Recommended Approach for Displaying Third Party Images

I have read a few approaches here for displaying third party images in perspective. I would like to know if there is any approach that is favored?

Setup: I’m running Ignition Gateway Edge on Windows 10 as the HMI for a workcell. I am developing in perspective. I have a Cognex camera which is triggered through tags (OPC for new camera, Modbus for old camera) and drops images into a folder on the Gateway Machine.

Approaches:

  • I can have the Ignition browser access the designated FTP folder but there are permissions and security issues with the browser accessing a local folder
  • I can have the FTP server place images into the Ignition webserver’s folder …/webserver/main but again there are potential permissions and security issues
  • could place images in a local Windows 10 website folder and access them from the Ignition webserver

I’m new to administering FTP and WEB sites on Windows 10 so I may be creating some of my own problems.

Are there other better approaches?
Does the new non-browser based Perspective module solve this elegantly?

Would appreciate any feedback or discussion.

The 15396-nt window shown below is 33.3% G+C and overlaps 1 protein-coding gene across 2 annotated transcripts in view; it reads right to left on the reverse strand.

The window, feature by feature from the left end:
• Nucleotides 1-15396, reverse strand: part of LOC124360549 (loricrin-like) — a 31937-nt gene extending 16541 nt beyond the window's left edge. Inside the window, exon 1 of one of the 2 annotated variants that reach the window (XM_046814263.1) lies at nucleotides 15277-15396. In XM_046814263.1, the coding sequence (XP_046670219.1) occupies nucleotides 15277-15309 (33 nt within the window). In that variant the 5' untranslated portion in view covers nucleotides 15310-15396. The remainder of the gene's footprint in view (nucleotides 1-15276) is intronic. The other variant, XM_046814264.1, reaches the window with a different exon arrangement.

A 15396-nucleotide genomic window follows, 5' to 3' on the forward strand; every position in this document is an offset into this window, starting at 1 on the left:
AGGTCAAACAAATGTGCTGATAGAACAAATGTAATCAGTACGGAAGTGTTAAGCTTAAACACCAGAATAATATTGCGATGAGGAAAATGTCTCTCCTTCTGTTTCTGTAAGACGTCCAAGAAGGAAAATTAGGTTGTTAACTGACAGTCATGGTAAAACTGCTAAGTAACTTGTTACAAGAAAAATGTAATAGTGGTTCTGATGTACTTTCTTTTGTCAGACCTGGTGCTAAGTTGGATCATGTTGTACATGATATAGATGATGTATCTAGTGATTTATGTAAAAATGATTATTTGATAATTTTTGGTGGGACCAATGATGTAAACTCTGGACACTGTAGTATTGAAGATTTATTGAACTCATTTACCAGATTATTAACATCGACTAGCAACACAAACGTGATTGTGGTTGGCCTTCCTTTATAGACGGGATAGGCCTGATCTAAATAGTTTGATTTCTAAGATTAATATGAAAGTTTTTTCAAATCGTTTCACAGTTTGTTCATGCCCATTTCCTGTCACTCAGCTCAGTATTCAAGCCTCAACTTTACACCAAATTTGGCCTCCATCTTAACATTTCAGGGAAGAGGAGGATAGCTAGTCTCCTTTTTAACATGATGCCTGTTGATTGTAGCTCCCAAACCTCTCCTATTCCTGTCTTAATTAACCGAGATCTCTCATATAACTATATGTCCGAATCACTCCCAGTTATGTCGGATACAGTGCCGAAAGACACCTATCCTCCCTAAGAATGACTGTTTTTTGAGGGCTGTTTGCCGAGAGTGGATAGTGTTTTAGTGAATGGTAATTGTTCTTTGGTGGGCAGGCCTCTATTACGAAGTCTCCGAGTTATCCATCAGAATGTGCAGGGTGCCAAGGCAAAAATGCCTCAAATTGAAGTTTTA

Thank you

Another approach to consider would be to store the images as blobs in the database.

It would get around some of the permissions problems/concerns. Better? All methods have their pros and cons.

EDIT: My manners are atrocious. Welcome to the forums! :slight_smile:

Great suggestion. I think at some point I will have to cross that bridge since inspection images may need to get stored in the database for future reporting.

My reluctance to do that right now is that the images are being generated by the Cognex software/firmware running on the camera and it can’t directly drop it into the database. That still leaves me with accessing the images from within Ignition…

Maybe I need to be looking into file and database manipulate first to get the images where I need them.

I’m new to Ignition and have sold my employer on using it for a couple work cells, so when it comes to learning Ignition, I’m kinda drinking from the fire hose!

Yet another option is to use the WebDev module with it’s Mounted Folder option - anything in a folder will be automatically served up by Ignition (dynamically, when requested).

I’m not sure WebDev is available to me on a stand alone Ignition Edge installation.